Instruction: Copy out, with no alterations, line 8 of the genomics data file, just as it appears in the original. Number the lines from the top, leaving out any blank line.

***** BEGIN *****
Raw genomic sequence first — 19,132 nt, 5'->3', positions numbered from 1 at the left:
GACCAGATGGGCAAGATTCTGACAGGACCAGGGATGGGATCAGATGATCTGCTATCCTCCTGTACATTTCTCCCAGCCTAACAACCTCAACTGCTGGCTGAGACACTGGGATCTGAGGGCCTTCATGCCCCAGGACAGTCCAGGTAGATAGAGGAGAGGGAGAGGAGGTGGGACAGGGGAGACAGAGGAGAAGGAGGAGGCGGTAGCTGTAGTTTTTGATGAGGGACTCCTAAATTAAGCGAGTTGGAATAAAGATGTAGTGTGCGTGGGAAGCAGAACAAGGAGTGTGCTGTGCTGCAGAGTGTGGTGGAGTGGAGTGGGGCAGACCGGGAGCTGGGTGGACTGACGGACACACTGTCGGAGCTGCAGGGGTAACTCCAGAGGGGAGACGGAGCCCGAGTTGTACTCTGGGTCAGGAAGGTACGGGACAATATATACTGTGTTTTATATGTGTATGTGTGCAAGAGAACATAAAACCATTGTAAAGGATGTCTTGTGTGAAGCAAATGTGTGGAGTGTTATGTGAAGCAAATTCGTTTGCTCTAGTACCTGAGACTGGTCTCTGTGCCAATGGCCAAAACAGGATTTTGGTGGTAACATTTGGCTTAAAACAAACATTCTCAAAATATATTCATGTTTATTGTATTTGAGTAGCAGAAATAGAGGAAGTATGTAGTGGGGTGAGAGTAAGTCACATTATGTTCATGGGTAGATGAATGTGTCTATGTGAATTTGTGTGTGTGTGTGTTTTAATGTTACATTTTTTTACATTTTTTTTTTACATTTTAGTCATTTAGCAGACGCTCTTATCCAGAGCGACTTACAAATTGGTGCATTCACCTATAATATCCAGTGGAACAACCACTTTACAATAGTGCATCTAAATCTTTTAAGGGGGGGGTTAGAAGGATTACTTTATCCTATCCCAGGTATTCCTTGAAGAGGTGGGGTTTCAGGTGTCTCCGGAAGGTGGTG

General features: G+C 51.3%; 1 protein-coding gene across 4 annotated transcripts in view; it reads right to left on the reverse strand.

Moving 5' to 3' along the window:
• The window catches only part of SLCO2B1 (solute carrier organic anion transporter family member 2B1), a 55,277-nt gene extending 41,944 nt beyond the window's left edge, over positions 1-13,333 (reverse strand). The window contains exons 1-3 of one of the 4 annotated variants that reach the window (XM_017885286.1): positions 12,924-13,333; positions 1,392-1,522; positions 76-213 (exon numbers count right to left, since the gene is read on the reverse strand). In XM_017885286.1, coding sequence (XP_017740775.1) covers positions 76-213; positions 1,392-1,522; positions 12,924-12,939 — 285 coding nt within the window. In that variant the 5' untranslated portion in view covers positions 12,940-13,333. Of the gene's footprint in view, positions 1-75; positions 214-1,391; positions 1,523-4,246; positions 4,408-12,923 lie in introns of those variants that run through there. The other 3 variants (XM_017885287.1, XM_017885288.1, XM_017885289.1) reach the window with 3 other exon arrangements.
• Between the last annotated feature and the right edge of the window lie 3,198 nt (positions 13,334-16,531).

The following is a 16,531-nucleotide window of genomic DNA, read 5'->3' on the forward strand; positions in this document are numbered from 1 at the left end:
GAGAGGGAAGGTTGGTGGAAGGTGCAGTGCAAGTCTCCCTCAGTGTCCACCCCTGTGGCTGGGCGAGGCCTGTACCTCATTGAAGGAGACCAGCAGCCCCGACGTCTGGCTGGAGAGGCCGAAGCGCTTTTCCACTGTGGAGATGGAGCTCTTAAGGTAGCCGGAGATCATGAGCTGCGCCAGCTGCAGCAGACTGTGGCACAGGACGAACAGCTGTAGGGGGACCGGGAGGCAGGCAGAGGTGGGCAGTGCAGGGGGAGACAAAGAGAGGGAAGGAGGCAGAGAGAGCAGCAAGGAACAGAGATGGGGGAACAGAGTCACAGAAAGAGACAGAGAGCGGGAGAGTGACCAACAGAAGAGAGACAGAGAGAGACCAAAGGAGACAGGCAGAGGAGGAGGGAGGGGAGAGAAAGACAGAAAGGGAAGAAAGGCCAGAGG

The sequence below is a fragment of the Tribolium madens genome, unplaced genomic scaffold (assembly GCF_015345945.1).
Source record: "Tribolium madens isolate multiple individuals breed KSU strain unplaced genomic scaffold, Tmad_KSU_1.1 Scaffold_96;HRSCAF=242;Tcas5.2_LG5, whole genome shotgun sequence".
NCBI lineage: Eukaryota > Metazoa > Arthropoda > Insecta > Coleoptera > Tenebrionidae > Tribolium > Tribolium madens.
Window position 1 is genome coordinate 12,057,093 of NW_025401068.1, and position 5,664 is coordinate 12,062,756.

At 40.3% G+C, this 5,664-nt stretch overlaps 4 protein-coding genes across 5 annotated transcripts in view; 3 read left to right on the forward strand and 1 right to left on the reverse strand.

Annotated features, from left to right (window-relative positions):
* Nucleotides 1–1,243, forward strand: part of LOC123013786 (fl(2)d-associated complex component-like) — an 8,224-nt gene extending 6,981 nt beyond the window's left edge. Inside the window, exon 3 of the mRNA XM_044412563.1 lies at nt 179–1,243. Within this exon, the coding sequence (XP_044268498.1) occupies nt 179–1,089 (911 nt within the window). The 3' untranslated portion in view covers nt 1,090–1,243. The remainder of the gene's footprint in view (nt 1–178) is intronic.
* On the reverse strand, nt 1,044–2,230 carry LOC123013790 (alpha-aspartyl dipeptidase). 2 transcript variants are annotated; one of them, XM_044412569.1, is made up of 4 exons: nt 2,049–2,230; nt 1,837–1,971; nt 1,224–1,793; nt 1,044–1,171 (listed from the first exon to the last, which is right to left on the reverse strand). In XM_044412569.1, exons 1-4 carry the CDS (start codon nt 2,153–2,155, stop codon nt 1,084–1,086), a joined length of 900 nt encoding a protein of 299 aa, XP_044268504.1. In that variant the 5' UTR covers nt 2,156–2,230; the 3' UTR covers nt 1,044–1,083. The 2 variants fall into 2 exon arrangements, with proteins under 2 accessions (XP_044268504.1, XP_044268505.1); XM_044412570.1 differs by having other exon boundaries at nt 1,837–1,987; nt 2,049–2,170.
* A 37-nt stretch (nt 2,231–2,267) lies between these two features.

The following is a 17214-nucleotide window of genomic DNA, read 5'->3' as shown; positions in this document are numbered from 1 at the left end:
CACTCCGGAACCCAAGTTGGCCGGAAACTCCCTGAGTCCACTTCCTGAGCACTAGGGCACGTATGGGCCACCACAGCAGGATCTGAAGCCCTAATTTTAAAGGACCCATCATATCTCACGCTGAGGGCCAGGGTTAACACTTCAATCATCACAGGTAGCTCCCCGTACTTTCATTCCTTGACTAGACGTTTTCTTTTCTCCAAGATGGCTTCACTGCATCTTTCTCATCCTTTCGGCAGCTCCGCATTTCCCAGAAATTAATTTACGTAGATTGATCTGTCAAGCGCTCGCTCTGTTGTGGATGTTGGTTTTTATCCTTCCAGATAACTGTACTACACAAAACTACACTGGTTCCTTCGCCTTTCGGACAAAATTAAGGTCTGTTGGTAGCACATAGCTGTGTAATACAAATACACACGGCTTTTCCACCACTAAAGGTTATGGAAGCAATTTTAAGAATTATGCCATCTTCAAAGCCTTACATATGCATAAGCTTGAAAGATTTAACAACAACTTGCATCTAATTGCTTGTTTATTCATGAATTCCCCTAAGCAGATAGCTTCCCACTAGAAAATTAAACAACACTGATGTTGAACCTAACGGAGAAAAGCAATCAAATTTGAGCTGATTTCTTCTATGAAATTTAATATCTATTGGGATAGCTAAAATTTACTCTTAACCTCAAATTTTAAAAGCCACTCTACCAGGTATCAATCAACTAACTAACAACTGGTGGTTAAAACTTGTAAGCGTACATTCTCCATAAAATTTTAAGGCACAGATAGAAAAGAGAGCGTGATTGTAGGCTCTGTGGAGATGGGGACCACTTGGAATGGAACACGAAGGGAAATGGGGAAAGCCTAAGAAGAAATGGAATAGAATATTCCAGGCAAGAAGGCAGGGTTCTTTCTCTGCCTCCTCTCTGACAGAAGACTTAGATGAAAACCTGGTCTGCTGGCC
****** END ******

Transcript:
GAGAGGGAAGGTTGGTGGAAGGTGCAGTGCAAGTCTCCCTCAGTGTCCACCCCTGTGGCTGGGCGAGGCCTGTACCTCATTGAAGGAGACCAGCAGCCCCGACGTCTGGCTGGAGAGGCCGAAGCGCTTTTCCACTGTGGAGATGGAGCTCTTAAGGTAGCCGGAGATCATGAGCTGCGCCAGCTGCAGCAGACTGTGGCACAGGACGAACAGCTGTAGGGGGACCGGGAGGCAGGCAGAGGTGGGCAGTGCAGGGGGAGACAAAGAGAGGGAAGGAGGCAGAGAGAGCAGCAAGGAACAGAGATGGGGGAACAGAGTCACAGAAAGAGACAGAGAGCGGGAGAGTGACCAACAGAAGAGAGACAGAGAGAGACCAAAGGAGACAGGCAGAGGAGGAGGGAGGGGAGAGAAAGACAGAAAGGGAAGAAAGGCCAGAGG